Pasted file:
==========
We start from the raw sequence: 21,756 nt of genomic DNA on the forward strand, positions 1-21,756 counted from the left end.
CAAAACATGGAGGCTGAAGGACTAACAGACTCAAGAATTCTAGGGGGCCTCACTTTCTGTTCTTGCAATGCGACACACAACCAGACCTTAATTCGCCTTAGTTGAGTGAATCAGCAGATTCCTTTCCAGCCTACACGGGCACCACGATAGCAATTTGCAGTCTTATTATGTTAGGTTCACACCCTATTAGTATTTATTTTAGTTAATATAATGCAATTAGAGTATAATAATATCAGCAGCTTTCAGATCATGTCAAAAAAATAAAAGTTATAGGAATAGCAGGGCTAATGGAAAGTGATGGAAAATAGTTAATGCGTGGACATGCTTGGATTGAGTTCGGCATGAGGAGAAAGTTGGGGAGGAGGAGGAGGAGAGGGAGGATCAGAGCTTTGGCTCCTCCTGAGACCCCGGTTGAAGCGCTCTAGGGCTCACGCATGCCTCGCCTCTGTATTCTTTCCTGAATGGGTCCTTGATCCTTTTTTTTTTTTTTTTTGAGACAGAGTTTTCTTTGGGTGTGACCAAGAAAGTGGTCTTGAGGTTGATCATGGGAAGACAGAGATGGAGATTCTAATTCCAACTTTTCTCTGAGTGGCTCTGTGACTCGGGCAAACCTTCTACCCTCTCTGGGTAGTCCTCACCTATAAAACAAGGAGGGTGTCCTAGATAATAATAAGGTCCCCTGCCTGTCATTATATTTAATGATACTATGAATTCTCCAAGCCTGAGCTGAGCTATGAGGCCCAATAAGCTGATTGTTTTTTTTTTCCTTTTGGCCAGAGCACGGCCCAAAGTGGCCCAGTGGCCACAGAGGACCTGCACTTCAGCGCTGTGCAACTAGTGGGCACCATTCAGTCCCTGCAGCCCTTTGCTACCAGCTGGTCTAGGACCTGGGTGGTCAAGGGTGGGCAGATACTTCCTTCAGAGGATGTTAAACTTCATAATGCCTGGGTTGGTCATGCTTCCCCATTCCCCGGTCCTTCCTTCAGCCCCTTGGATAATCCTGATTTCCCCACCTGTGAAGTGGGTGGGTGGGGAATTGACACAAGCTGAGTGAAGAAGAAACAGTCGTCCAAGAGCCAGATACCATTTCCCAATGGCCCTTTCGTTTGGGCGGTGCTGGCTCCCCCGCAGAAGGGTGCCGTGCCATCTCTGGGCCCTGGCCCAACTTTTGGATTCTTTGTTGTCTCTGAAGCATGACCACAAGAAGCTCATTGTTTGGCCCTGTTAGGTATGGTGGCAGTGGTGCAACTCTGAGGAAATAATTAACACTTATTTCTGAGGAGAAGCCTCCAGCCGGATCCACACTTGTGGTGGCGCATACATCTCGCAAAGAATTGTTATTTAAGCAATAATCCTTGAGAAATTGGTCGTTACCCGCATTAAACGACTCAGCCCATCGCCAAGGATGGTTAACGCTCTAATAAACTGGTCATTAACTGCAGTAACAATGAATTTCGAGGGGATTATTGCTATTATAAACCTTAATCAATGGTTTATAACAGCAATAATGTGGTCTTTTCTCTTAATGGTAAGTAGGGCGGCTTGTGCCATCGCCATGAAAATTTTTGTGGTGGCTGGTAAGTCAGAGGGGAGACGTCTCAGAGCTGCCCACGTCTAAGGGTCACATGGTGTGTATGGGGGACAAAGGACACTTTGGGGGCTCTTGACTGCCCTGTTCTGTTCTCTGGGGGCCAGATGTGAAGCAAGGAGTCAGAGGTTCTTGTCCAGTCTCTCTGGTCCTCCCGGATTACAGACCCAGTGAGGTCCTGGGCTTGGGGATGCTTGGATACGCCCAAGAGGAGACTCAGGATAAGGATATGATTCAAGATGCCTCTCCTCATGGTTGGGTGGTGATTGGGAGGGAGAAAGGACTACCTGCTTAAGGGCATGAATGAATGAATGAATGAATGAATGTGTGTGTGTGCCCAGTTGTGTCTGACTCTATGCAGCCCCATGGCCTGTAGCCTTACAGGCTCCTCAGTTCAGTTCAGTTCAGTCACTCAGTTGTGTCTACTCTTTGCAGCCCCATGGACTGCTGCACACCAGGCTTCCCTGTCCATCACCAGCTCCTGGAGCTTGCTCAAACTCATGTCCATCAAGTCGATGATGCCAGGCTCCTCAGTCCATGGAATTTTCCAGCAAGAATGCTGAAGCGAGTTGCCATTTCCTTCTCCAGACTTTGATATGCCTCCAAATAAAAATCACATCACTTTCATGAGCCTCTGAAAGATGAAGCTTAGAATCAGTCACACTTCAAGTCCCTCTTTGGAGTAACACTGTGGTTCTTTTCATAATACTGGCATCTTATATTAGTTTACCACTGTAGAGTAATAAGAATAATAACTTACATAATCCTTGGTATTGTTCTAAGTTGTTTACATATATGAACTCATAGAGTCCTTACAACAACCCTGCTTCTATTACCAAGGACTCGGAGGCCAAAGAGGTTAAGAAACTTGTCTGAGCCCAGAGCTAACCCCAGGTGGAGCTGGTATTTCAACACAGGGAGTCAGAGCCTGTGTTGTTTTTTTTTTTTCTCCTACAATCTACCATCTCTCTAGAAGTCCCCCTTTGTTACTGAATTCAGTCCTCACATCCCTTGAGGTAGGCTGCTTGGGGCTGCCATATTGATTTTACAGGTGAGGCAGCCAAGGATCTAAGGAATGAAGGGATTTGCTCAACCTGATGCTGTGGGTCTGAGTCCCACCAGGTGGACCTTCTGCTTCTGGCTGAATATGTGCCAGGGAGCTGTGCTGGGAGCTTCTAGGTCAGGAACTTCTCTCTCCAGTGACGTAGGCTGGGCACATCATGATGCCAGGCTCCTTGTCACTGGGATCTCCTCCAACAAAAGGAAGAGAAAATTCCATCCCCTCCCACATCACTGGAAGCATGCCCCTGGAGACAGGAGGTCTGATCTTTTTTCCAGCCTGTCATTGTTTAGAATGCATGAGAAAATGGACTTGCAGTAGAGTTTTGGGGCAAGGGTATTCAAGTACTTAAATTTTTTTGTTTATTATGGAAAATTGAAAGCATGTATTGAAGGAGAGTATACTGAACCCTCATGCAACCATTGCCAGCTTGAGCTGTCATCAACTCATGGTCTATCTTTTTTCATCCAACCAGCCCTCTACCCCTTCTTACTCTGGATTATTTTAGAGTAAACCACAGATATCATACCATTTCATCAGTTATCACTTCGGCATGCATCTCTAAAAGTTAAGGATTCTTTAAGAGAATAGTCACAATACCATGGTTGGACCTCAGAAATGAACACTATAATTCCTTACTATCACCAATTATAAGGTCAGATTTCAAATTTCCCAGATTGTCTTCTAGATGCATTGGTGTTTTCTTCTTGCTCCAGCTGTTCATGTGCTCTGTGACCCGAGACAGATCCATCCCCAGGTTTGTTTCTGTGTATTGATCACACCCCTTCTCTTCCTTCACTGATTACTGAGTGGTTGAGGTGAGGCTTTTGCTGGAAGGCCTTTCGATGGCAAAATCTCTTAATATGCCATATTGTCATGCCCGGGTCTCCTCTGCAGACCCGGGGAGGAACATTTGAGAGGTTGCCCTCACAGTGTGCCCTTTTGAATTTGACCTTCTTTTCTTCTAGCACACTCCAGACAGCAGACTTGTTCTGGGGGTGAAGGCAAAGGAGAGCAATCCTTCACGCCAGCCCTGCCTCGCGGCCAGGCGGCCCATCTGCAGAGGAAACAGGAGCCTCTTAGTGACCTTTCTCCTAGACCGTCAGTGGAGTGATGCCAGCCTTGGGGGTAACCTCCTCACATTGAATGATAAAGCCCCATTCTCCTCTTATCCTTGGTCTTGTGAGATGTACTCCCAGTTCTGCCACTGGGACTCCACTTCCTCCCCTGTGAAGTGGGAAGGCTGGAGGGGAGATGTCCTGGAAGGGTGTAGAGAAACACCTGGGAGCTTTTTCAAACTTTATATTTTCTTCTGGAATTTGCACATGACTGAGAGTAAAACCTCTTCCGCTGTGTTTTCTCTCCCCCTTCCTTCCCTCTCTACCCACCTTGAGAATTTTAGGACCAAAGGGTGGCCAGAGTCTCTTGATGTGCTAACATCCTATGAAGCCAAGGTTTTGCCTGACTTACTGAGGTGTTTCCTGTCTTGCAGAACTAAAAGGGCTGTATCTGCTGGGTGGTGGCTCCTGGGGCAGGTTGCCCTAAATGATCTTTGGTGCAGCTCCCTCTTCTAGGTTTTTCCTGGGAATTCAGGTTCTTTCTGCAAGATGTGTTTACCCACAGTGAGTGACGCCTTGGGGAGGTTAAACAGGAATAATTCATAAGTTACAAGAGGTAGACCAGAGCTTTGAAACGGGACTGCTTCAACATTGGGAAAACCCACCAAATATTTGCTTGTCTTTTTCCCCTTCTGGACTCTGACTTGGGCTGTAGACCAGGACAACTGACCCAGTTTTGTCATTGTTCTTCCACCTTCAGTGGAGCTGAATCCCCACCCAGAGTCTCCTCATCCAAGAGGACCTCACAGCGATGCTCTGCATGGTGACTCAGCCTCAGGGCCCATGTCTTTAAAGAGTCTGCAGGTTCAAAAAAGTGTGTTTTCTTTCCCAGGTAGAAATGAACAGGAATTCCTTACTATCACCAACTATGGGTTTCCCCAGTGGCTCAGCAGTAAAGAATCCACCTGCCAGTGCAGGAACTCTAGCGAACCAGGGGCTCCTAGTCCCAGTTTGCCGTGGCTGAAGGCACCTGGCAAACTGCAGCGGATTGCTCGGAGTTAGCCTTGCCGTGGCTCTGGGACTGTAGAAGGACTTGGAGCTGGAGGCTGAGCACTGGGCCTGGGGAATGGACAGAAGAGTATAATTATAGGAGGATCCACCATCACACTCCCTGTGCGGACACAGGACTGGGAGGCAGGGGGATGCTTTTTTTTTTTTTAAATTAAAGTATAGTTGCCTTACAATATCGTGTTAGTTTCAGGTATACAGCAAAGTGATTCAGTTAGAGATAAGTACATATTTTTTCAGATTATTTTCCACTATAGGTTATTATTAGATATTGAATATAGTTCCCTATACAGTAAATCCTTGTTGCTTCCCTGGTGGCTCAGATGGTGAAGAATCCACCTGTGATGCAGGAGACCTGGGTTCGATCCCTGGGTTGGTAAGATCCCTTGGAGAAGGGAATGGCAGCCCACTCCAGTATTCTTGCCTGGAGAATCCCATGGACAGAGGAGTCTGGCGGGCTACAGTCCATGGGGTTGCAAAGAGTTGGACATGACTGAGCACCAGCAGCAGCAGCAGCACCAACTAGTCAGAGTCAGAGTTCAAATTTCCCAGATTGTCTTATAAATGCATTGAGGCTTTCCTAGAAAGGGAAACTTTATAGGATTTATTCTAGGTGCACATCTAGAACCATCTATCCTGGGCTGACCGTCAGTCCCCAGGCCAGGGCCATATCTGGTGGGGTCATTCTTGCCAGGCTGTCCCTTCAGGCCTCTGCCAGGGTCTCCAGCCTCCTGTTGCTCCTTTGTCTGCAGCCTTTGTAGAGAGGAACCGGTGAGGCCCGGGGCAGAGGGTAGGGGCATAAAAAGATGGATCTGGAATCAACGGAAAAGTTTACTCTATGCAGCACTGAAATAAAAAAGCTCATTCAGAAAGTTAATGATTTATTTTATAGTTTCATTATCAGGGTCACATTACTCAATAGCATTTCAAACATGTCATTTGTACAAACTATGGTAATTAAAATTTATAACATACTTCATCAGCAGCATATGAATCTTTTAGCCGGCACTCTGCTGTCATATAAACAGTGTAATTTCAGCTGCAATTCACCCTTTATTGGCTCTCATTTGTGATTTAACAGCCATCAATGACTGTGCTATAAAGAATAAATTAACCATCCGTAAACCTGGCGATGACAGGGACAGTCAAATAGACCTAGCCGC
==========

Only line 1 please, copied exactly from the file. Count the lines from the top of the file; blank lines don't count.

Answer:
We start from the raw sequence: 21,756 nt of genomic DNA on the forward strand, positions 1-21,756 counted from the left end.